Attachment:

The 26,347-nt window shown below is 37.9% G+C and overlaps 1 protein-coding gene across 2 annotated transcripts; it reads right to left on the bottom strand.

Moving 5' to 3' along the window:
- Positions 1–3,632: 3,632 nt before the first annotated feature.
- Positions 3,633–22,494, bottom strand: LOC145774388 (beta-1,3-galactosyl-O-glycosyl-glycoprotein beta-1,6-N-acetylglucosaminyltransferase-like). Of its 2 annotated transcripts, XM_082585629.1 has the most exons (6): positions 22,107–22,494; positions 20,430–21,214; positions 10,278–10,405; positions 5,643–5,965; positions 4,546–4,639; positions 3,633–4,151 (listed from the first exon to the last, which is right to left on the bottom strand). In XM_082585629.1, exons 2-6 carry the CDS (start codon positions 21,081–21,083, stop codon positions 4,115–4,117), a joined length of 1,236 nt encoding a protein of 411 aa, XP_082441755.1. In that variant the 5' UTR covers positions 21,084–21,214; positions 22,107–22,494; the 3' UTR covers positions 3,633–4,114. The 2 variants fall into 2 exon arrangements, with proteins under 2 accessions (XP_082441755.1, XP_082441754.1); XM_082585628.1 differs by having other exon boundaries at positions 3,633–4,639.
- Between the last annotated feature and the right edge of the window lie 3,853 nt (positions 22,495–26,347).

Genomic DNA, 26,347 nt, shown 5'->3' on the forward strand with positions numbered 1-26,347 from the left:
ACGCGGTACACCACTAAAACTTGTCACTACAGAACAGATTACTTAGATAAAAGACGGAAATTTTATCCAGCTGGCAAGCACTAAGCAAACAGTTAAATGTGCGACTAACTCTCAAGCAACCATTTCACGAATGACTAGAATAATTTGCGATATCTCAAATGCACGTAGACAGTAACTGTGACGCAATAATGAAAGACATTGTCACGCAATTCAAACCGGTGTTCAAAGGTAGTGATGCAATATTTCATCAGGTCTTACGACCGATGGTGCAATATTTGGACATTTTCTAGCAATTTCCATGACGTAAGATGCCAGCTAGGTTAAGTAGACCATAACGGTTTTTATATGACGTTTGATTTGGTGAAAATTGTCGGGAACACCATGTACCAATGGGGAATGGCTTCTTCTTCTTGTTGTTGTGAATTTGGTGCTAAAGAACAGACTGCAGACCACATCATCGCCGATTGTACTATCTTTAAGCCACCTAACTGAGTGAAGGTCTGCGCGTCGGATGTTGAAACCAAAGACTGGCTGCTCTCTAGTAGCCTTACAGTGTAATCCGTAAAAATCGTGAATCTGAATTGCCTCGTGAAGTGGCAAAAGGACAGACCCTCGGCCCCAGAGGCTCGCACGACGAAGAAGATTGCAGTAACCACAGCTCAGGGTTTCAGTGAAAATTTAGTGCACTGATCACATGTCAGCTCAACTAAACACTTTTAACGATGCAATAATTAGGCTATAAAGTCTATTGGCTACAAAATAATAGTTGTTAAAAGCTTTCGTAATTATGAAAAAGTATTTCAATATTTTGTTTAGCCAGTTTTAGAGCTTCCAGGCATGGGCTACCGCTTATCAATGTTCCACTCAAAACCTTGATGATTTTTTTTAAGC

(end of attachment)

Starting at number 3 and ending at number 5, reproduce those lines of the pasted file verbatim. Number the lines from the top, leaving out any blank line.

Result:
- Positions 1–3,632: 3,632 nt before the first annotated feature.
- Positions 3,633–22,494, bottom strand: LOC145774388 (beta-1,3-galactosyl-O-glycosyl-glycoprotein beta-1,6-N-acetylglucosaminyltransferase-like). Of its 2 annotated transcripts, XM_082585629.1 has the most exons (6): positions 22,107–22,494; positions 20,430–21,214; positions 10,278–10,405; positions 5,643–5,965; positions 4,546–4,639; positions 3,633–4,151 (listed from the first exon to the last, which is right to left on the bottom strand). In XM_082585629.1, exons 2-6 carry the CDS (start codon positions 21,081–21,083, stop codon positions 4,115–4,117), a joined length of 1,236 nt encoding a protein of 411 aa, XP_082441755.1. In that variant the 5' UTR covers positions 21,084–21,214; positions 22,107–22,494; the 3' UTR covers positions 3,633–4,114. The 2 variants fall into 2 exon arrangements, with proteins under 2 accessions (XP_082441755.1, XP_082441754.1); XM_082585628.1 differs by having other exon boundaries at positions 3,633–4,639.
- Between the last annotated feature and the right edge of the window lie 3,853 nt (positions 22,495–26,347).